Is your energy direct debit too high?

There have been “troubling signs” that some energy suppliers have increased household’s direct debits above and beyond that of the energy price cap, warns Ofgem, the energy market regulator.

The energy price cap came into effect in April, causing household energy bills increase by an average of £693 a year. Usually when there is a price cap increase and you are on a standard variable tariff, you would see your energy bills increase in accordance. However, the troubling signs are that the jump in direct debit payments are more than the jump in the price cap. All of this will be discussed below.

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How are suppliers overcharging for energy?

Paying for your energy via direct debit is one of the best payment methods to make sure you pay your bills on time. Direct debits usually spread the cost of your energy usage over a year – so you might overpay in the summer when you use less, but then have cash in your account to cover higher winter bills without having to change the amount you pay. It’s also a cheaper way to pay than using a prepayment meter or even paying your bill by cheque at the end of each month.

Suppliers have the opportunity to raise monthly charges, but households must be notified 10 days in advance and the rise must be in accordance with that of your household’s usage.

But there are signs that suppliers have increased household’s direct debits more than necessary in order to build up a cash safety net. If so, this would be done to shield them from any further surges in wholesale prices as a result of the Ukraine crisis.

However, this practice is banned as it is seen as unfair to the consumer.

Ofgem has launched a series of investigations to see whether energy suppliers are operating in accordance with these rules.

How to check if you’re being overcharged

If you are worried that energy suppliers are overcharging you, don’t worry, we have you covered.

It is worth checking these three things to see whether the increase in your direct debits is legitimate or not.

First thing to check is if you were on a cheap fixed tariff contract that had come to an end. If you were, you would be placed on a standard variable tariff in accordance with the latest price cap. This means you could see your energy costs increase further than the 54% price cap rise. So, first things first, check if you had a cheap fixed tariff and whether that has come to an end recently.

The second thing to check is if you moved from a standard variable tariff to a fixed tariff after the price cap, as these fixed tariff deals tend to be more expensive than the price cap.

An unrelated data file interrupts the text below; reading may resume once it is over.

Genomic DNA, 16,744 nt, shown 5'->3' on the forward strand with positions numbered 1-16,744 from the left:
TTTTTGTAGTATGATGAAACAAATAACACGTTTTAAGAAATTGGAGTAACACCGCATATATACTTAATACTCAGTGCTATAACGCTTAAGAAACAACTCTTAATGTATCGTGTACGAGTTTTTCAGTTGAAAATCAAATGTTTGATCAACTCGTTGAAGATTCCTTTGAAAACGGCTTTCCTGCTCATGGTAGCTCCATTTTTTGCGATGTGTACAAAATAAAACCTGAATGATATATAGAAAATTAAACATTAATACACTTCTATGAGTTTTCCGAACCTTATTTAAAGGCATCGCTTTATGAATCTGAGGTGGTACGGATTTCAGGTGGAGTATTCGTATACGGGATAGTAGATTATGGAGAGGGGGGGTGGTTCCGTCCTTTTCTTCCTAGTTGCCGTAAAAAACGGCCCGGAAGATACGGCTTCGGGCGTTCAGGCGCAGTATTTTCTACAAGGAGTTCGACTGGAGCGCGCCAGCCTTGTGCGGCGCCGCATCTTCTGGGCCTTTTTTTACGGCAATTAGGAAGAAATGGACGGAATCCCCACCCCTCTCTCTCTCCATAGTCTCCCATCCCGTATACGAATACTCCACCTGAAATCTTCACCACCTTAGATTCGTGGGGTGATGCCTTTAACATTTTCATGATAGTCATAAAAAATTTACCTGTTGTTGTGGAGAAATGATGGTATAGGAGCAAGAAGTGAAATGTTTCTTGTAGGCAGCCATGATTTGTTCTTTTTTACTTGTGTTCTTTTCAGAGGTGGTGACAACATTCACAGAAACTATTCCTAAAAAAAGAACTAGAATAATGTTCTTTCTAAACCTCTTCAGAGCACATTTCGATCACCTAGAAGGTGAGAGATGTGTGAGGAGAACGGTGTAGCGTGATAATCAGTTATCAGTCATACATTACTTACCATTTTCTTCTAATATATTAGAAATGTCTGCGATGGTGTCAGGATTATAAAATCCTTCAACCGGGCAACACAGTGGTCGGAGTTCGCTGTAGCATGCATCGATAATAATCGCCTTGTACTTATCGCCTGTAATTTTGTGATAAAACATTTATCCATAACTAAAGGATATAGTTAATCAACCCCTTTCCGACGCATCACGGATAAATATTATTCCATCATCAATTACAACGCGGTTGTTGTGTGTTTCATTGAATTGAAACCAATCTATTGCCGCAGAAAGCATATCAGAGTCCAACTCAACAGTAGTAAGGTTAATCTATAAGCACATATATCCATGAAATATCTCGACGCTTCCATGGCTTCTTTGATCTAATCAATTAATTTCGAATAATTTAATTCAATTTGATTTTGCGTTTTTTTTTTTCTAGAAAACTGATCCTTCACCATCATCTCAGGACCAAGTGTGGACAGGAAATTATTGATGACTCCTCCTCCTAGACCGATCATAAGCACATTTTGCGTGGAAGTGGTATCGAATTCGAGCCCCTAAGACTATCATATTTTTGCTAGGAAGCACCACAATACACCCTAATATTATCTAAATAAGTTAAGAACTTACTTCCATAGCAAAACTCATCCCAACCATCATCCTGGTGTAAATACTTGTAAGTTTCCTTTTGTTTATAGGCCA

Third is to check your meter readings to see how much you’re using and work out how much you should be paying using the unit rate and standard charge in your tariff.

How to complain to your energy supplier

If something doesn’t add up and you feel you are being overcharged, it is worth reaching out to your energy supplier to complain.

It is best to go straight to your energy supplier first rather than the energy ombudsman as your supplier may be able to resolve the issue without much problem.

Before picking up the phone, have a pen and paper handy with all the information you need on it. Depending on the type of complaint, you may need figure, costs, and details of the problem. You may also need any customer service or account numbers. This will help streamline the process when you are on the phone to the complaints department. Nothing worse than a phone call taking longer than it needs to!

With everything in front of you, give your energy supplier a call on their designated complaints number. Remember that the supplier is always happy and willing to help resolve any issue, so it is worth staying calm when speaking to them. Not only does the speed up the process but makes it a more pleasant one as well.

Depending on what the complaint is, the complaints department should be able to give you advice and/or solve your problem. If the problem was not resolved on the phone, it might be worth following up the complaint with either a letter or email. In any case, your energy supplier has at least 8 weeks to resolve the matter, starting from the date you made the complaint. If the issue is still not resolved after those 8 weeks, you can still take things further by taking it up with the energy ombudsman.

Make sure to make a note of the date and time of the call, the details of what was discussed and the name of the person you spoke to, as this may be useful later on, especially if you need to escalate the case to the energy ombudsman.

More information on how to make a complaint about your energy supplier can be found at our energy supplier complaints page.

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Vishal Barath

Vishal Barath

With a background in digital marketing, Vishal provides insightful articles into the latest happenings in the energy sector.